T-shirt founder talks about optimism

By Rachel Tumin

Courtesy Amy Corrigan, via The Life is good Company Flickr
“Optimism can take you anywhere,” John Jacobs told the crowd yesterday in the Student Union Ballroom. Jacobs, class of ’90, is the chief creative optimist and co-founder of Life is good, a $100 million apparel and accessory company based in Boston.

Jacobs started his talk with a story of an enthusiastic young baseball player. From his position in the outfield, the boy jumped around between pitches, called out to the batter, waved at the stands and chased butterflies on the field. When the boy’s father arrived at the game, he asked his son the score of the game, to which the boy joyfully replied, “18-nothing.” Elated by his son’s success he began to congratulate the boy, only for the still-giddy child to point out that their team is in fact losing. The father demanded to know why his son was so excited by this fact to which the boy replied, “Cause we ain’t been up yet.”

“That’s a kid who sees the glass half full,” Jacobs told the audience. Jacobs stressed the importance of continuing to see the world with that child-like optimism. Where an adult might see obstacles, Jacobs explained, a child sees opportunities. This optimistic, opportunistic attitude is what Jacobs credits with his success today.

The attitude is personified in Jake, the boy who appears as part of the Life is good logos. The cheery, always smiling boy is today frequently seen beside his loyal dog, Rocket – so named for Needham High School, from which the Jacobs brothers graduated.

John Jacobs and his brother Bert Jacobs began selling their self-designed t-shirts in the early 90s in college dorms and at parades around Boston. The brothers soon bought a van and named it “Enterprise” so that they might “boldly go where no t-shirt guys had gone before.” The now iconic “Jake” design premiered at a parade in Boston in 1994. While the brother usually sold 10 or 15 shirts on any given day, all 48 Jake shirts sold in just one hour.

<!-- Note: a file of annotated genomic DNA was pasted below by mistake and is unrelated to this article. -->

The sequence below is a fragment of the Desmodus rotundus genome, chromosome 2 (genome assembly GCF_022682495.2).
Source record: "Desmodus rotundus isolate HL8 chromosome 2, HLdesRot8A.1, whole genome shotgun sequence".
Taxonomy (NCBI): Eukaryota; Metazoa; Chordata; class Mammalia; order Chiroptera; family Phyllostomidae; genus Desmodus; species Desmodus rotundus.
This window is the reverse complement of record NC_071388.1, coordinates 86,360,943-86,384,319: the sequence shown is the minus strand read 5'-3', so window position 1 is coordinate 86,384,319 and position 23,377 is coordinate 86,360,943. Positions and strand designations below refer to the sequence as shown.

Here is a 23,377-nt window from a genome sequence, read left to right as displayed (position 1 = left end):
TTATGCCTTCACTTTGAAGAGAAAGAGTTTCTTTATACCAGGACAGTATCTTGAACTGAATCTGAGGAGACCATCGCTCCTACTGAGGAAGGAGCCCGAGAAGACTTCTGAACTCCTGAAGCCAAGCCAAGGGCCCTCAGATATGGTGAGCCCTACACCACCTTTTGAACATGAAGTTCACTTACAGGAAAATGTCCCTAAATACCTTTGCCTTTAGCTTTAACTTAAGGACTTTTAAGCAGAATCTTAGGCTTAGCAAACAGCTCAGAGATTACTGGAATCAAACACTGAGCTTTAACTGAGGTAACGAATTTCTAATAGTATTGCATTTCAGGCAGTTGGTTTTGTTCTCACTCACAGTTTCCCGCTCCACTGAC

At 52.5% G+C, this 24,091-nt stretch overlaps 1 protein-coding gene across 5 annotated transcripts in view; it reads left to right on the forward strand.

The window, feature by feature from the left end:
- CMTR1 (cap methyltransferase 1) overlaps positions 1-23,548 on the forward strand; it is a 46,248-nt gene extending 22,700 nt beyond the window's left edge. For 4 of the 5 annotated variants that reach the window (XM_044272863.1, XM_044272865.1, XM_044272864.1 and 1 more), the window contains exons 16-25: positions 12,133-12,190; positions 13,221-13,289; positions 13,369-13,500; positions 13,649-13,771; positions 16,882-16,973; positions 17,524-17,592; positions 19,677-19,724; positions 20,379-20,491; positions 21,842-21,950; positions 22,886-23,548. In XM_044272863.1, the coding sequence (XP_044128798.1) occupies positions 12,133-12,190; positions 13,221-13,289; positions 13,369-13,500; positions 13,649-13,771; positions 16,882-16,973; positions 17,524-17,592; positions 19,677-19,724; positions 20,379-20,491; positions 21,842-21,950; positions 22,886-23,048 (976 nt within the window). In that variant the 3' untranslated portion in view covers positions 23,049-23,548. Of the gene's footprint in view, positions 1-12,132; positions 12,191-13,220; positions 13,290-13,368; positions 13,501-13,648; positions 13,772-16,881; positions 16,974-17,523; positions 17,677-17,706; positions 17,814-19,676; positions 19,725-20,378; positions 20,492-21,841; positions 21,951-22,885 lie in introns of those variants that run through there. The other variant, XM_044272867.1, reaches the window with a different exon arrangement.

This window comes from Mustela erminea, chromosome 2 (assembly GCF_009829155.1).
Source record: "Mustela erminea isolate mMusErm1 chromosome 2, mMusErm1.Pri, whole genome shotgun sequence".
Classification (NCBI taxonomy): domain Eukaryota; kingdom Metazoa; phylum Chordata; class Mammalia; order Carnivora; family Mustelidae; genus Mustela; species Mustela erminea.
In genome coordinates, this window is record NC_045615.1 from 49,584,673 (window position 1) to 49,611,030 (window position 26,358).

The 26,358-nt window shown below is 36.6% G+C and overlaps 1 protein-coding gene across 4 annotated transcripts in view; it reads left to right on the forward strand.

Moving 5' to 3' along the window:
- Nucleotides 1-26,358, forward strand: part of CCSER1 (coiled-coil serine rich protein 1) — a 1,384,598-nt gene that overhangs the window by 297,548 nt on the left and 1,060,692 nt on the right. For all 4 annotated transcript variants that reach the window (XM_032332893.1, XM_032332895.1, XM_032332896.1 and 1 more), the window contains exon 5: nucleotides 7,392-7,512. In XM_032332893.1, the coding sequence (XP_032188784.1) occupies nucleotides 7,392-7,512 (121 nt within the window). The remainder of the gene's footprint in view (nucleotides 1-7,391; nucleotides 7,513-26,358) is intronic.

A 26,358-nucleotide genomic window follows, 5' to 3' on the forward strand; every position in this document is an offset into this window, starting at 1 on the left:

“Good vibes are contagious,” Jacobs said when explaining the immediate popularity of the Jake t-shirt.

“Jake’s power is not in his physical power, amazing foot speed [or] his superior intellect,” said Jacobs. “Jake’s power is in his disposition.”

Instead of being happy after getting an A on a test or getting a car in the future, Jacobs said that joy comes because Jake “decides to be happy today.”

John Jacobs explained that is was his mother, Joan, who taught him to always be optimistic. Running a household with six children meant for a tight budget, but she did not fret, explaining that having no money meant simply not having to worry about what to buy.

It was the tragedy of Sept. 11 that inspired Life is good’s first major philanthropy project. The company designed a simple, stylized American flag shirt and committed 100 percent of the proceeds from its sale to the charitable organization, The United Way, to help families of the victims. Inspired by the success of their first charitable initiative, they established the “Life is good Kids Foundation” which provides play therapy for children who have experienced major trauma or suffer from life-threatening illnesses.

“The great thing about trying something is you either succeed, or you learn,” said Jacobs, who has enjoyed great success in his self-professed “mission to spread optimism.”

If there is any lesson Jacobs wanted the audience to take away from his speech today, it is first, “never under any circumstances do you ever need to drink more than 12 glasses of milk” and perhaps even more wisely to “do what you like and like what you do” because “that will make you a happy soul for the long haul.”

John Jacobs spoke as a part of a series of lectures, workshops and public forums as an Eleanor Bateman Alumni Scholar in Residence. This Alumni Association program works to provide students with alumni role models that exemplify the achievement of the university’s mission through professional accomplishments and public service.

Rachel Tumin can be reached at [email protected]